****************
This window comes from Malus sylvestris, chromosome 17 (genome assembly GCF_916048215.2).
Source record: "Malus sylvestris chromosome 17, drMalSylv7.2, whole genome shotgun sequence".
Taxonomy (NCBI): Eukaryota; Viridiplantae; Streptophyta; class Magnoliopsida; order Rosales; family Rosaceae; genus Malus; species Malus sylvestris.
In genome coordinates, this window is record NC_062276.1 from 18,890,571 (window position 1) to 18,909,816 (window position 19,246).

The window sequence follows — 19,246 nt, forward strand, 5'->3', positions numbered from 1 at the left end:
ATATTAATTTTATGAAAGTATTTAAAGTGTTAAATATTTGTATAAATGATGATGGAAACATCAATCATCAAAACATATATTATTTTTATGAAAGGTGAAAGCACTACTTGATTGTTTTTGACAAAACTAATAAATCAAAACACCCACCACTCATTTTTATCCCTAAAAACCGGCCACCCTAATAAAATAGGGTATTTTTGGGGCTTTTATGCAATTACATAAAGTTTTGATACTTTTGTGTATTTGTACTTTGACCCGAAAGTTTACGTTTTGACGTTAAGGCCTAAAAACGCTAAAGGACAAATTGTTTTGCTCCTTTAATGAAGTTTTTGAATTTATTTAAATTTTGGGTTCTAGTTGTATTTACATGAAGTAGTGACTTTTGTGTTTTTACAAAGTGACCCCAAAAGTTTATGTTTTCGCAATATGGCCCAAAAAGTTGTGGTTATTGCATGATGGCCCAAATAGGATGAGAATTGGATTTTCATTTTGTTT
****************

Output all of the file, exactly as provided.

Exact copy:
This window comes from Malus sylvestris, chromosome 17 (genome assembly GCF_916048215.2).
Source record: "Malus sylvestris chromosome 17, drMalSylv7.2, whole genome shotgun sequence".
Taxonomy (NCBI): Eukaryota; Viridiplantae; Streptophyta; class Magnoliopsida; order Rosales; family Rosaceae; genus Malus; species Malus sylvestris.
In genome coordinates, this window is record NC_062276.1 from 18,890,571 (window position 1) to 18,909,816 (window position 19,246).

The window sequence follows — 19,246 nt, forward strand, 5'->3', positions numbered from 1 at the left end:
ATATTAATTTTATGAAAGTATTTAAAGTGTTAAATATTTGTATAAATGATGATGGAAACATCAATCATCAAAACATATATTATTTTTATGAAAGGTGAAAGCACTACTTGATTGTTTTTGACAAAACTAATAAATCAAAACACCCACCACTCATTTTTATCCCTAAAAACCGGCCACCCTAATAAAATAGGGTATTTTTGGGGCTTTTATGCAATTACATAAAGTTTTGATACTTTTGTGTATTTGTACTTTGACCCGAAAGTTTACGTTTTGACGTTAAGGCCTAAAAACGCTAAAGGACAAATTGTTTTGCTCCTTTAATGAAGTTTTTGAATTTATTTAAATTTTGGGTTCTAGTTGTATTTACATGAAGTAGTGACTTTTGTGTTTTTACAAAGTGACCCCAAAAGTTTATGTTTTCGCAATATGGCCCAAAAAGTTGTGGTTATTGCATGATGGCCCAAATAGGATGAGAATTGGATTTTCATTTTGTTT